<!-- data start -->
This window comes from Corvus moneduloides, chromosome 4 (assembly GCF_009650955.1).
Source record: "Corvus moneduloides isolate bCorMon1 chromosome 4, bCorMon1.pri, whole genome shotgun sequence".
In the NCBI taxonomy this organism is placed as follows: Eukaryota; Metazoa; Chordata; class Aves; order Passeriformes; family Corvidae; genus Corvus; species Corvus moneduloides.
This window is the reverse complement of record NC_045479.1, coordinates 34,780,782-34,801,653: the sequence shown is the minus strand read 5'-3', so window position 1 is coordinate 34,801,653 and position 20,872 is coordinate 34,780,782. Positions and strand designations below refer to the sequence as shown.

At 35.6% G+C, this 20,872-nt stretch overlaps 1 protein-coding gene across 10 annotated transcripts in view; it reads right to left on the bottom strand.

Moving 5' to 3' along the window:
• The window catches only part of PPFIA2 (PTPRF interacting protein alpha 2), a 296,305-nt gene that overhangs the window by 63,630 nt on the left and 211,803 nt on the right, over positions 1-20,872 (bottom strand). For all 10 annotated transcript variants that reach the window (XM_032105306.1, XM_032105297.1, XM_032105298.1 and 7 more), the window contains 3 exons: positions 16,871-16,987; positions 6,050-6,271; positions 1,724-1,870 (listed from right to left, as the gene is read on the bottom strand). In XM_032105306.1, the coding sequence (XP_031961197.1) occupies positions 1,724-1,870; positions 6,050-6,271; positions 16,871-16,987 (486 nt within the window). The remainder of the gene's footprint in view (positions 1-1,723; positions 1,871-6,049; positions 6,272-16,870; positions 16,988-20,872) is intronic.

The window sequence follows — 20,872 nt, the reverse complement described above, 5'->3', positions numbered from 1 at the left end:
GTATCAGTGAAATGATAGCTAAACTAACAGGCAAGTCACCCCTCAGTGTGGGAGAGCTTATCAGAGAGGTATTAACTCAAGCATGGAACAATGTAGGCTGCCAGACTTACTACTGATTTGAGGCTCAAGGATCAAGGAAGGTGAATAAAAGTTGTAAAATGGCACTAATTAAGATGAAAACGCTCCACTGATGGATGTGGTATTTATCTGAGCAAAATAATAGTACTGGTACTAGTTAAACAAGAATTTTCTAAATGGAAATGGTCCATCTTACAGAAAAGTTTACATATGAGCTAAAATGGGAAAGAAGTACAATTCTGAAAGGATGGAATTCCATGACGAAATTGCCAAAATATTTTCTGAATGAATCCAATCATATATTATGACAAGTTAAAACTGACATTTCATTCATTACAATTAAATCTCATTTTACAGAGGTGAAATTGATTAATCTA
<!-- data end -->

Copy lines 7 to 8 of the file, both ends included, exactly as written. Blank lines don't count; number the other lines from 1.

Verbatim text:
• The window catches only part of PPFIA2 (PTPRF interacting protein alpha 2), a 296,305-nt gene that overhangs the window by 63,630 nt on the left and 211,803 nt on the right, over positions 1-20,872 (bottom strand). For all 10 annotated transcript variants that reach the window (XM_032105306.1, XM_032105297.1, XM_032105298.1 and 7 more), the window contains 3 exons: positions 16,871-16,987; positions 6,050-6,271; positions 1,724-1,870 (listed from right to left, as the gene is read on the bottom strand). In XM_032105306.1, the coding sequence (XP_031961197.1) occupies positions 1,724-1,870; positions 6,050-6,271; positions 16,871-16,987 (486 nt within the window). The remainder of the gene's footprint in view (positions 1-1,723; positions 1,871-6,049; positions 6,272-16,870; positions 16,988-20,872) is intronic.

The window sequence follows — 20,872 nt, the reverse complement described above, 5'->3', positions numbered from 1 at the left end: